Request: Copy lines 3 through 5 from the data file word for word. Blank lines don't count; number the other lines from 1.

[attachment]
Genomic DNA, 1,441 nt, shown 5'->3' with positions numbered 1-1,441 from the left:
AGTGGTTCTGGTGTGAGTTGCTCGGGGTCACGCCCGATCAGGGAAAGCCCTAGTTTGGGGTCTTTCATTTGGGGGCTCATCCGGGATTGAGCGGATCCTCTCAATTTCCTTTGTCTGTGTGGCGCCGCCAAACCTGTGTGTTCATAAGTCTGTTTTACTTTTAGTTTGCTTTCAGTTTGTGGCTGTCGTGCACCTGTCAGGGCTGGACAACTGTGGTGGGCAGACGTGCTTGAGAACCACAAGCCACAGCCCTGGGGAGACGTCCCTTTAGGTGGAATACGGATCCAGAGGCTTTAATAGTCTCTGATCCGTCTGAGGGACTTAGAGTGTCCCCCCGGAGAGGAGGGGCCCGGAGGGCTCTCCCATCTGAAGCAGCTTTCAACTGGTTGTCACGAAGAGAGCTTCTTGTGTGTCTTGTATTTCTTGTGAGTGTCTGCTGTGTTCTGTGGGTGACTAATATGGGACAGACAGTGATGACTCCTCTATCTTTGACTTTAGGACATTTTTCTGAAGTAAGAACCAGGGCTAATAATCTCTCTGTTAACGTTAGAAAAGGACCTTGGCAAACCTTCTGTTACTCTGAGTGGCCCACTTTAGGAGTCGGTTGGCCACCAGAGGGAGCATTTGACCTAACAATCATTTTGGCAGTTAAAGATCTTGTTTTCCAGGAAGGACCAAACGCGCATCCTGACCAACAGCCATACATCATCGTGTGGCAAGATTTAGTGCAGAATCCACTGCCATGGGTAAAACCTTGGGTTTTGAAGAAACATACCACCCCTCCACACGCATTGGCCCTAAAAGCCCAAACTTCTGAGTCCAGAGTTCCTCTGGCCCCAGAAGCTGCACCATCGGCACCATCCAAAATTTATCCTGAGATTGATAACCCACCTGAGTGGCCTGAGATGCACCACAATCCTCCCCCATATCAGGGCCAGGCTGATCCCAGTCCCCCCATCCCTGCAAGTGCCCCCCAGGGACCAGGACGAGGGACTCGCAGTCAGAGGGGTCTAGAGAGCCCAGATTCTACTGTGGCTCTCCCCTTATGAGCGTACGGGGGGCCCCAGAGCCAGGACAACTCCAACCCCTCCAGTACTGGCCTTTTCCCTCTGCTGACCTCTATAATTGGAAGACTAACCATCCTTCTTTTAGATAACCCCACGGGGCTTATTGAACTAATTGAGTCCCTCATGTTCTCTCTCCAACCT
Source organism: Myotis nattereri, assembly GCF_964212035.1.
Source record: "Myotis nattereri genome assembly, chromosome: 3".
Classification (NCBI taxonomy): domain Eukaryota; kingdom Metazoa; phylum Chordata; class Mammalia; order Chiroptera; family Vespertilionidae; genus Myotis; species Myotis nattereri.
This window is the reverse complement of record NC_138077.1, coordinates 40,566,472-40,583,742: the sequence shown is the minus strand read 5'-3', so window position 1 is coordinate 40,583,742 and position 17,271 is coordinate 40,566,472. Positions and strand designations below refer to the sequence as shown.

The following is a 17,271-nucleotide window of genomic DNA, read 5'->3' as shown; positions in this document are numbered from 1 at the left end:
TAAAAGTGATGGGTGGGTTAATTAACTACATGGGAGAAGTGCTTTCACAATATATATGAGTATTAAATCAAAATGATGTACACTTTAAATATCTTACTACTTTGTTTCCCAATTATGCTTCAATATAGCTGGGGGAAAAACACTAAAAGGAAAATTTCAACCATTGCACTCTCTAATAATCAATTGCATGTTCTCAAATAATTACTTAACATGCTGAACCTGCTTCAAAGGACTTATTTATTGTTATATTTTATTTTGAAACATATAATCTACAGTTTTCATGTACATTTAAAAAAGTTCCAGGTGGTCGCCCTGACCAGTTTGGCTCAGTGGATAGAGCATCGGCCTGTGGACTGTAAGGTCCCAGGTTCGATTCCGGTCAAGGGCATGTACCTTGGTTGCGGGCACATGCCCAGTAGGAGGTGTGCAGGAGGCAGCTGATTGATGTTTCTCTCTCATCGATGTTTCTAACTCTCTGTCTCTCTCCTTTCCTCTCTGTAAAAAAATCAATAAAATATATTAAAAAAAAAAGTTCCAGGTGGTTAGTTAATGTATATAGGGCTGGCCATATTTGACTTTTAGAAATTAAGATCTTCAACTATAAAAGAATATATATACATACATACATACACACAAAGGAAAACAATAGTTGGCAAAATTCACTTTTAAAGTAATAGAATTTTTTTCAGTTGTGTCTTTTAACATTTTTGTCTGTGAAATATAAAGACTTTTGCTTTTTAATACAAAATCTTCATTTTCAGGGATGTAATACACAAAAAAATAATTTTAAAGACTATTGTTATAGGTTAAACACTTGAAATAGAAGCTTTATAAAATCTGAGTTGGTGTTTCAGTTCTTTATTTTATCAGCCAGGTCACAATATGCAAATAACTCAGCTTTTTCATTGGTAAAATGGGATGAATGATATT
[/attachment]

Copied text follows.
Source organism: Myotis nattereri, assembly GCF_964212035.1.
Source record: "Myotis nattereri genome assembly, chromosome: 3".
Classification (NCBI taxonomy): domain Eukaryota; kingdom Metazoa; phylum Chordata; class Mammalia; order Chiroptera; family Vespertilionidae; genus Myotis; species Myotis nattereri.